Women's Sexual Health Archive


Survey finds wide use of compounded postmenopausal hormones

Research we're watching

A national survey published Sept. 30, 2015, in Menopause indicates almost a third of women who take hormones at menopause are using compounded hormones—estrogen, progesterone, or testosterone prepared by a pharmacist according to a prescription. Such preparations aren't FDA-approved.

The survey, conducted by the North American Menopause Society, asked 3,700 women ages 40 to 84 about their hormone use at menopause. They were queried about the benefits they expected, the benefits they actually received, the side effects they experienced, and their health histories.

Addyi is not a "female Viagra," but it can open an important discussion

Many of my patients, colleagues, friends, and even neighbors have asked me about the new drug flibanserin (Addyi), which the FDA recently approved for treatment of low sexual desire in women. Flibanserin has generated more questions, comments, and media inquiries for me than I've ever experienced in my 20-year career as an obstetrician/gynecologist. While there are several medications that improve sexual function in men (including Viagra, the most famous one), flibanserin is the first to be approved for that purpose in women. Here are what I consider the relevant facts about flibanserin, and what I say to my patients.

The "pink pill" works differently than the "blue pill"—Viagra.

Image: Thinkstock

A better sex life requires more than popping a pill

Image: iStock

The never-ending advertisements for erectile dysfunction drugs seem to suggest that popping a pill is all it takes to guarantee a great sex life for men dealing with this challenging problem.

But a satisfying sex life takes a lot more than functioning body parts — erectile dysfunction can set in motion a cycle of emotional and relationship problems. And "fixing" the ability to achieve an erection may uncover other sources of sexual dysfunction, such as low libido, difficulties with arousal, or sexual issues in a partner.

Pelvic organ prolapse: You're not alone

Exchanging information with friends is one way to remove the stigma of pelvic organ prolapse.

Image: Thinkstock

Few women realize how common pelvic prolapse is—and how easily treated. Here are five things you should know.

Stay a step ahead of urinary tract infections

Drink plenty of fluids to help flush out bacteria in the urinary tract. Drink enough each day so that your urine is almost clear in color.

Image: Thinkstock

Keep hydrated, and empty your bladder often to stave off these risky infections.

Doctors often mum about sex after a heart attack

A week or so after having a heart attack, if you can take a brisk walk without any heart-related symptoms, it's fine to have sex. So say the guidelines from the American Heart Association. But most doctors don't share this advice with their patients, according to a study in the December 2014 Circulation.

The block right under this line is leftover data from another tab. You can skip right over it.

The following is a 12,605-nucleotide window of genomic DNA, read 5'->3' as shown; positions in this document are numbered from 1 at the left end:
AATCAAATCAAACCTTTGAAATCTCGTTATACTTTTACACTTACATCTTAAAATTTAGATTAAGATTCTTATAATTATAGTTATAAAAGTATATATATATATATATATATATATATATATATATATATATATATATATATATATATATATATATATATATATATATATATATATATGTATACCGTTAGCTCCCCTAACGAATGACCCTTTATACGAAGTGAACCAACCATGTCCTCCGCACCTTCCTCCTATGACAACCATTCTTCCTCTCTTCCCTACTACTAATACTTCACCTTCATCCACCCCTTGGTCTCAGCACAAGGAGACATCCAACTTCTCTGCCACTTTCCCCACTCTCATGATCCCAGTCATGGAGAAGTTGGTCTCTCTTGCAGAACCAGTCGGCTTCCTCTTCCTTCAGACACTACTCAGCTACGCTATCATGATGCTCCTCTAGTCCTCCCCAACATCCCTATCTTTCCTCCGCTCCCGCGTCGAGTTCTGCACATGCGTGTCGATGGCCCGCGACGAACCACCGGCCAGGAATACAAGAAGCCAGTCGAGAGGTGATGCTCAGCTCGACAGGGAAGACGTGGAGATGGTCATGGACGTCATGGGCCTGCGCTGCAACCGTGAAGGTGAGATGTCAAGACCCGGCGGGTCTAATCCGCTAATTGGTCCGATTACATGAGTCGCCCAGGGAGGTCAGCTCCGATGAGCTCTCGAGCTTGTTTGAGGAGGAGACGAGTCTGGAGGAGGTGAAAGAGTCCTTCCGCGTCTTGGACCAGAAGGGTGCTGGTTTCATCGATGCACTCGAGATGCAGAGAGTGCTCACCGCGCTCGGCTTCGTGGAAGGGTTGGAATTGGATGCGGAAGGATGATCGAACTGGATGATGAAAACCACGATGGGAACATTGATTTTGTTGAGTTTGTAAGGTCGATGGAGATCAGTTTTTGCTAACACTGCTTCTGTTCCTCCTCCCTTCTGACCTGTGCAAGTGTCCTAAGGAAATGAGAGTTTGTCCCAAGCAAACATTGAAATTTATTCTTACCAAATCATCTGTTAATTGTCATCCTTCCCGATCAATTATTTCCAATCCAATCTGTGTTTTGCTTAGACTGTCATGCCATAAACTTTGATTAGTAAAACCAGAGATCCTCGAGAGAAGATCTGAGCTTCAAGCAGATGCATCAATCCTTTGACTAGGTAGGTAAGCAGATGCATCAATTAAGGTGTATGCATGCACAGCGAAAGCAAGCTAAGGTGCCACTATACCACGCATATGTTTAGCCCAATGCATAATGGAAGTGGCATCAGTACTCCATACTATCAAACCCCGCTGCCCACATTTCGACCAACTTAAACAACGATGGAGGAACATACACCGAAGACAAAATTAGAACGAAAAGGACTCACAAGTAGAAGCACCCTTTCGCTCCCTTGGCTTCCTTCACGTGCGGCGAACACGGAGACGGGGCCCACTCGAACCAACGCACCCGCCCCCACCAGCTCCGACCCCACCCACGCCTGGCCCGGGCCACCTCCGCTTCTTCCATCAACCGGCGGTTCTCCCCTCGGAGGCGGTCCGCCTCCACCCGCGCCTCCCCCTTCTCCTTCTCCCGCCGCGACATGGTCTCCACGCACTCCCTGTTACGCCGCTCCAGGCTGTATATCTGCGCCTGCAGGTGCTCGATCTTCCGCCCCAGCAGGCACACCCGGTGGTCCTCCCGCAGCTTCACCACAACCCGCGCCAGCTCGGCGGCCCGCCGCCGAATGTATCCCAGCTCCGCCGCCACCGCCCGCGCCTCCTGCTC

The study included more than 2,300 women and 1,100 men between the ages of 18 and 55. Just 12% of women and 19% of the men reported receiving any counseling about sexual activity within a month of their heart attacks. Those who did get advice were often given restrictions (such as to limit sex or to take a more passive role) that are not supported by evidence or guidelines. Being female or older was linked to a lower likelihood of receiving counseling.

Study identifies effective testosterone dose for women

Testosterone applied to the skin has been demonstrated to improve sex drive in women. However, there has been uncertainty about the optimal dose—one that works well without unacceptable side effects.

A study in the journal Menopause, published online in August, may fill that void. Researchers in Australia tested both 5-mg and 10-mg doses of a standardized 1% testosterone cream in seven healthy postmenopausal women with imperceptible blood levels of testosterone. They found that applying the 5-mg dose to the upper arm daily for six weeks brought testosterone levels back into the normal premenopausal range, while using the 10-mg dose elevated levels above the premenopausal range. Neither dose was associated with masculinizing side effects.

Enjoying sex later in life

Images: Thinkstock

Doing things you used to enjoy at the beginning of your relationship may restore intimacy.

If sustaining intimacy is becoming more difficult, there are many approaches that can help.

Pill-free ways to improve your sex life

Exercise, smoking cessation, and alcohol moderation can help bring sexual activity back into the bedroom.

Sex is important to health. It revs up metabolism and may boost the immune system. Frequent sexual intercourse is associated with reduced heart attack risk. And it's fun. So why aren't we having more of it? "There are many reasons why sexual activity can diminish in older age, but many sexual problems can be overcome with appropriate interventions, especially if the problems are relatively new," says Dr. Jan Shifren, co-author of the Harvard Special Health Report Sexuality in Midlife and Beyond.

Matters of the heart: Sex and cardiovascular disease

Image: Thinkstock

Cardiovascular disease may change many aspects of your life, but sexual intimacy does not have to suffer as a result.

Thanks to early screening, lifesaving interventions, and sophisticated pharmacology, millions of people live full, active lives after a heart disease diagnosis. That can include sex. Although the physical and emotional strains of cardiovascular disease often take a toll on a couple's intimate activities, there is ample reason to persevere. "Sexual activity and sexual function are major quality-of-life issues for both men and women with cardiovascular disease," says Dr. Joanne Foody, director of cardiovascular wellness services at Harvard-affiliated Brigham and Women's Hospital.

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